The Divided Community Project’s Community Resiliency Initiative is a coalition of community leaders who have convened broad-based community planning efforts to address division in their communities.
In spring 2017, the Divided Community Project secured funding from the AAA-ICDR Foundation to enable Community Resiliency Initiative members to develop case studies which describe local dispute planning initiatives that address controversies and confrontations that divide communities. Five communities completed case studies:
Rochester’s Community Response Team
Study 1 illustrates the work of the Rochester Community Response Team, an effort launched through the work of a local dispute resolution center and a local newspaper, which began developing plans for a collective community response to civil unrest.
Study 2 describes Orlando Speaks a new approach to police-community dialogue developed through a partnership between the City of Orlando, the Orlando Police Department, and Valencia College Peace and Justice Institute.
This Appendix includes documents referenced in the Orlando Speaks case study.
Strengthening Communities Project
Study 3 discusses the Peninsula Conflict Resolution Center’s Strengthening Communities Project, convened by a non-profit dispute resolution center in San Mateo County, California.
Columbus Community Trust
Study 4 highlights the work of the volunteer Columbus Community Trust, convened with support from the Columbus Bar Association and the John Mercer Langston Bar Association, with support from the local U.S. Attorney’s office.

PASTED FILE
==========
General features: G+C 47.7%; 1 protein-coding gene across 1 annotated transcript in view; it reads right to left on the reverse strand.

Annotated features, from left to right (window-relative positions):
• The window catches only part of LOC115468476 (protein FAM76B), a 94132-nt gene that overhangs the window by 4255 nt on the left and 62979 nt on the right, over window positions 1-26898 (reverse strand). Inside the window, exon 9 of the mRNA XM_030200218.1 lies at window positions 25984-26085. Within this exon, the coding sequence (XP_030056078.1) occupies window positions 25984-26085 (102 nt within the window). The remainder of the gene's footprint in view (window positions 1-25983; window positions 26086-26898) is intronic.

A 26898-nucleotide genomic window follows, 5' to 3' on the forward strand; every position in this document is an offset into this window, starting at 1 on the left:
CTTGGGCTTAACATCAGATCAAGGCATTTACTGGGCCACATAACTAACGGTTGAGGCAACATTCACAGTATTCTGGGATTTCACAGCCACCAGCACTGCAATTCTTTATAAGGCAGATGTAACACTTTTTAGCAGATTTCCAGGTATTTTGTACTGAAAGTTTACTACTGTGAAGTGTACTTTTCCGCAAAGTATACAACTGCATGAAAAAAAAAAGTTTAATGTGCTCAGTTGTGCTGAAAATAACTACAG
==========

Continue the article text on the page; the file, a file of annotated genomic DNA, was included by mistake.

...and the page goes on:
Unity In The Community-San Leandro
Case Case Study 5 describes Unity in the Community-San Leandro, a group of San Leandro (California) volunteers who convened in response to a series of local hate incidents.
Collectively the case studies illustrate various methods for
convening broad-based community planning efforts. Each case study includes an illustrative flow chart of the processes used in each community, connecting each pilot project’s work with DCP guidance articulated in the 2016 report Planning in Advance of Civil Unrest. For example, the Columbus Community Trust–the project’s flow-chart is pictured on the right–initiated a broad
-based community planning process; assessed community division; designed processed to raise problems and work with public officials; hosted forums to establish patterns of constructive practices; and, began developing concrete plans for civil unrest.
Should you have questions about the Community Resiliency Initiative, contact the Divided Community Project’s Deputy Director at firstname.lastname@example.org.